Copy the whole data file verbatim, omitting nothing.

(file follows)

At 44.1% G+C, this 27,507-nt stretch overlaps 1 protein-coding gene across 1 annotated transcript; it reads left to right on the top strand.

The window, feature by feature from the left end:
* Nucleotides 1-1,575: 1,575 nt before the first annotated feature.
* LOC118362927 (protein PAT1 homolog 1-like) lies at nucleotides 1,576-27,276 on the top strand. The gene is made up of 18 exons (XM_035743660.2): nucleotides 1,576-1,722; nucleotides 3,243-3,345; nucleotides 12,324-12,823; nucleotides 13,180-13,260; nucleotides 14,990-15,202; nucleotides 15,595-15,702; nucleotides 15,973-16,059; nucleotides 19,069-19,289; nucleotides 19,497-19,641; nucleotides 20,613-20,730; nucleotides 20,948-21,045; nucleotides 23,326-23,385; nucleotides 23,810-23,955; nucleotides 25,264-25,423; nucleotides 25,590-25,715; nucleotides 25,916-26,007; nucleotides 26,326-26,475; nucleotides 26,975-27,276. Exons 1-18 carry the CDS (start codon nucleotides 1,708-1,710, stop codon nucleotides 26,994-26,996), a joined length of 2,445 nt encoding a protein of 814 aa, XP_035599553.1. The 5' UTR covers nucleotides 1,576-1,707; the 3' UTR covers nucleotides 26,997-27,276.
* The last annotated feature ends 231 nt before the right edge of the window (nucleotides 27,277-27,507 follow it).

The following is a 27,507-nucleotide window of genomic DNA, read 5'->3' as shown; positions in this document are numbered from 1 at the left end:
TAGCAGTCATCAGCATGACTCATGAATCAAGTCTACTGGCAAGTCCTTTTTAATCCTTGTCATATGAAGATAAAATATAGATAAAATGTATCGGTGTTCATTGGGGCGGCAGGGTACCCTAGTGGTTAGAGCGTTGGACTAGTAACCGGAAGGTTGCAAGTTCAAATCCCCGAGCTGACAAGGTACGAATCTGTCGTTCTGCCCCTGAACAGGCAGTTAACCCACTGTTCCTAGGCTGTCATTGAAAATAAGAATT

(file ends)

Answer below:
At 44.1% G+C, this 27,507-nt stretch overlaps 1 protein-coding gene across 1 annotated transcript; it reads left to right on the top strand.

The window, feature by feature from the left end:
* Nucleotides 1-1,575: 1,575 nt before the first annotated feature.
* LOC118362927 (protein PAT1 homolog 1-like) lies at nucleotides 1,576-27,276 on the top strand. The gene is made up of 18 exons (XM_035743660.2): nucleotides 1,576-1,722; nucleotides 3,243-3,345; nucleotides 12,324-12,823; nucleotides 13,180-13,260; nucleotides 14,990-15,202; nucleotides 15,595-15,702; nucleotides 15,973-16,059; nucleotides 19,069-19,289; nucleotides 19,497-19,641; nucleotides 20,613-20,730; nucleotides 20,948-21,045; nucleotides 23,326-23,385; nucleotides 23,810-23,955; nucleotides 25,264-25,423; nucleotides 25,590-25,715; nucleotides 25,916-26,007; nucleotides 26,326-26,475; nucleotides 26,975-27,276. Exons 1-18 carry the CDS (start codon nucleotides 1,708-1,710, stop codon nucleotides 26,994-26,996), a joined length of 2,445 nt encoding a protein of 814 aa, XP_035599553.1. The 5' UTR covers nucleotides 1,576-1,707; the 3' UTR covers nucleotides 26,997-27,276.
* The last annotated feature ends 231 nt before the right edge of the window (nucleotides 27,277-27,507 follow it).

The following is a 27,507-nucleotide window of genomic DNA, read 5'->3' as shown; positions in this document are numbered from 1 at the left end:
TAGCAGTCATCAGCATGACTCATGAATCAAGTCTACTGGCAAGTCCTTTTTAATCCTTGTCATATGAAGATAAAATATAGATAAAATGTATCGGTGTTCATTGGGGCGGCAGGGTACCCTAGTGGTTAGAGCGTTGGACTAGTAACCGGAAGGTTGCAAGTTCAAATCCCCGAGCTGACAAGGTACGAATCTGTCGTTCTGCCCCTGAACAGGCAGTTAACCCACTGTTCCTAGGCTGTCATTGAAAATAAGAATT